Christie Rampone knows what it takes

WEST PALM BEACH, Fla. -- Most members of the U.S. women's national soccer team remember where they were July 10, 1999, at the moment Brandi Chastain scored on the fifth penalty kick in the World Cup final against China, giving the Americans their second world title and unveiling the most photographed sports bra in history.

Abby Wambach, the Americans' leading scorer heading into the World Cup in Germany this summer, remembers it with photographic detail. She was in a bar in Gainesville, where she was attending the University of Florida. She was 19 and probably shouldn't have been there. Details!

Christie Rampone has a better story and had a better vantage point than any other member of the current U.S. team. She was on the field at the Rose Bowl, a reserve defender. Twelve years later, Rampone, formerly Pearce, is the last playing vestige of that storied team, which briefly elevated women's athletics to a level of mainstream hysteria not seen before or since in this country.

I respect her tremendously, not only as a captain and player but also as a person. She means a lot, and when you talk about bringing out the best performances from each player on the team, she's the one that does that. She creates an environment where it's a pleasure to be around her. She's important for the team.
U.S. women's coach Pia Sundhage on Christie Rampone

Recalling that moment brings a smile, quickly chased by a furrowed brow, as the 35-year-old contemplates her captaincy of this national team. That was then. This is now.

"I'm trying to get across to the team what it takes to win a championship and trying to be that leader," she said in late April during the team's spring camp. "These girls need their own identity, but I want to be there to help show them the way."

Coach Pia Sundhage clearly finds Rampone equal to the task, an inspirational, motivational and high-performance bridge from the 1999 team to a new squad, top-ranked in the world but far from infallible and very much in need of casting its own legacy.

"I respect her tremendously, not only as a captain and player but also as a person," Sundhage said. "She means a lot, and when you talk about bringing out the best performances from each player on the team, she's the one that does that. She creates an environment where it's a pleasure to be around her. She's important for the team."

Heather Mitts, a full-time national team player since 2004, called Rampone "the greatest captain I've ever had" because of her leadership qualities and because Rampone is a daily reminder of what this team hopes to achieve.

"That's huge," she said of Rampone's World Cup title. "That's something we all aspire to. We want to be one of the greatest teams of all time, and that '99 team was the greatest."

Rampone's strength as a leader stems from her ability to speak with authority and perspective to any member of the team. That in itself has been a feat for Rampone, the former college kid who was too shy to speak to her teammates at her first national team tryout in 1997. A scoring forward at tiny Monmouth (N.J.) College -- which she attended on a basketball scholarship -- she had converted to defense after being discovered by former national team coach Tony DiCicco.

"She was a bit of a project," DiCicco told the Newark Star-Ledger in 2008. "She was behind from a tactical and technical standpoint, but she kept putting in the effort. She was someone that we wanted to keep investing in."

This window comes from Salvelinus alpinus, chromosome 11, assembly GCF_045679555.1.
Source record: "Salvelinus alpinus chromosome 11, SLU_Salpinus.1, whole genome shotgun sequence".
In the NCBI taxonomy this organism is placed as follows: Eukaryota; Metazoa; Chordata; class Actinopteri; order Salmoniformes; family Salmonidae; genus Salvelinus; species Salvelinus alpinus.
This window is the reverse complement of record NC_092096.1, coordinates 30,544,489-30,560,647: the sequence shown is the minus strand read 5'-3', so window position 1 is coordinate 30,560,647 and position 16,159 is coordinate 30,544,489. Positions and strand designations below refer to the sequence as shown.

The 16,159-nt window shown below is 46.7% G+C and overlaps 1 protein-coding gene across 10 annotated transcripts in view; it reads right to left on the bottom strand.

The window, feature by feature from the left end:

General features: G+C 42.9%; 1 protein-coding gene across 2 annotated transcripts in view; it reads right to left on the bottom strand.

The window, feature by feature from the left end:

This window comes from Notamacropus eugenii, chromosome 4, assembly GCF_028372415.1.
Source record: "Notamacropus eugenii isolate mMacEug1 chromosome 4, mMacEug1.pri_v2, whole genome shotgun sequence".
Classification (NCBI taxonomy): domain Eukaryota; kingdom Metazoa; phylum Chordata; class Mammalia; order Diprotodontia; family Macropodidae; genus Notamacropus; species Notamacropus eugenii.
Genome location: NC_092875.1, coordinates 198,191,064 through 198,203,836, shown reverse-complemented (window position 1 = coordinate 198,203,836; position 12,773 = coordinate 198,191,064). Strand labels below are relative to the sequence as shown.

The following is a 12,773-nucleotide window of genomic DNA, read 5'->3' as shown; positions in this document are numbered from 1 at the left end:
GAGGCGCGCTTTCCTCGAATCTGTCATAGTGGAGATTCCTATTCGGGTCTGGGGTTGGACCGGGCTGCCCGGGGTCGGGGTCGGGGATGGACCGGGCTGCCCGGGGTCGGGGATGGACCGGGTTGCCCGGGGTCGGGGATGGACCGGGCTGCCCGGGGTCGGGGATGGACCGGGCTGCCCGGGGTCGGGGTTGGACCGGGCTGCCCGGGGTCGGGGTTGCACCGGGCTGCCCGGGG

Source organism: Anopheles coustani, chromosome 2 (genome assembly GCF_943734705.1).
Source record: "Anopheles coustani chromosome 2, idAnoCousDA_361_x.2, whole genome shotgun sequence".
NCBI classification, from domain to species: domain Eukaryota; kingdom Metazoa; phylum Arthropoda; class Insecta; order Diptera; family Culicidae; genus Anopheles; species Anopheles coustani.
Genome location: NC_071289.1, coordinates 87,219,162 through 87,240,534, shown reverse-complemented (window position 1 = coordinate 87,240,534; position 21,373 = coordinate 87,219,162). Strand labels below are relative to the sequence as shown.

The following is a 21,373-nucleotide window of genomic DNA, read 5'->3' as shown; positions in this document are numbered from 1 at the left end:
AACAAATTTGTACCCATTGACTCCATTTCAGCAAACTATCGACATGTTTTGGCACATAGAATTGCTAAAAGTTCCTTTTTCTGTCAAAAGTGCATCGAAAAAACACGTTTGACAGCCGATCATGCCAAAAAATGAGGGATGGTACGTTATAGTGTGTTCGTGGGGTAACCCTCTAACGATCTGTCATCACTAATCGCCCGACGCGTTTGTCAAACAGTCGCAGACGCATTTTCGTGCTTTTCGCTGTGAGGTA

The investment yielded great return. Rampone needs just six international appearances to pass Joy Fawcett for fourth place on the American all-time list (239). In 2008, the 5-foot-6 central defender set a U.S. record, logging 3,066 minutes in the calendar year.

"I've been in every role," she said. "I've been a bench player, I've been a starter, I've switched around positions, so I just need to make sure I reach out to everybody and make the experience the best for them and give them confidence."

As the only mother on the team, Rampone brings a certain maternal mindset to her duties. But she's no coddler. Tenacious is more like it. A certified teacher, she is the only player from a small college to make such an impact on a national team that's stocked yearly with players from Division I powerhouses such as North Carolina.

In 2009, her first season as a player in Women's Professional Soccer, Rampone took over as coach of her club with two games remaining and led Sky Blue FC to the inaugural championship. She played 90 minutes in each of three postseason games while three months pregnant.

In 2010, Rampone took off just three months between giving birth to her second child, Reese, on March 6 and returning to the club. She made her return to the national team five weeks later, playing every CONCACAF qualifying game and every minute of a two-game playoff against Italy, in which the Americans finally secured their World Cup berth.

Although Rampone represents a historic chapter in the national team's legacy, she seems determined to help this group forge its own identity, but with a nod toward the lessons learned and respect earned 12 years ago.

"I've learned so much from my experiences with other veteran players," Rampone said, "from Julie [Foudy], from Mia [Hamm] and Carla [Overbeck], that USA mentality, trying to instill that in this next group.

"You realize that was a great team, those girls built up so much together, and put soccer where it is now. Now we're just trying to keep it going," she said. "I think this team is great. We're a little mix of young and old, and this team has not been around as long as that '99 team, and through 2004, we continued to go on and grow. Now, I've got to help get this team on the same page."

If it can keep up.

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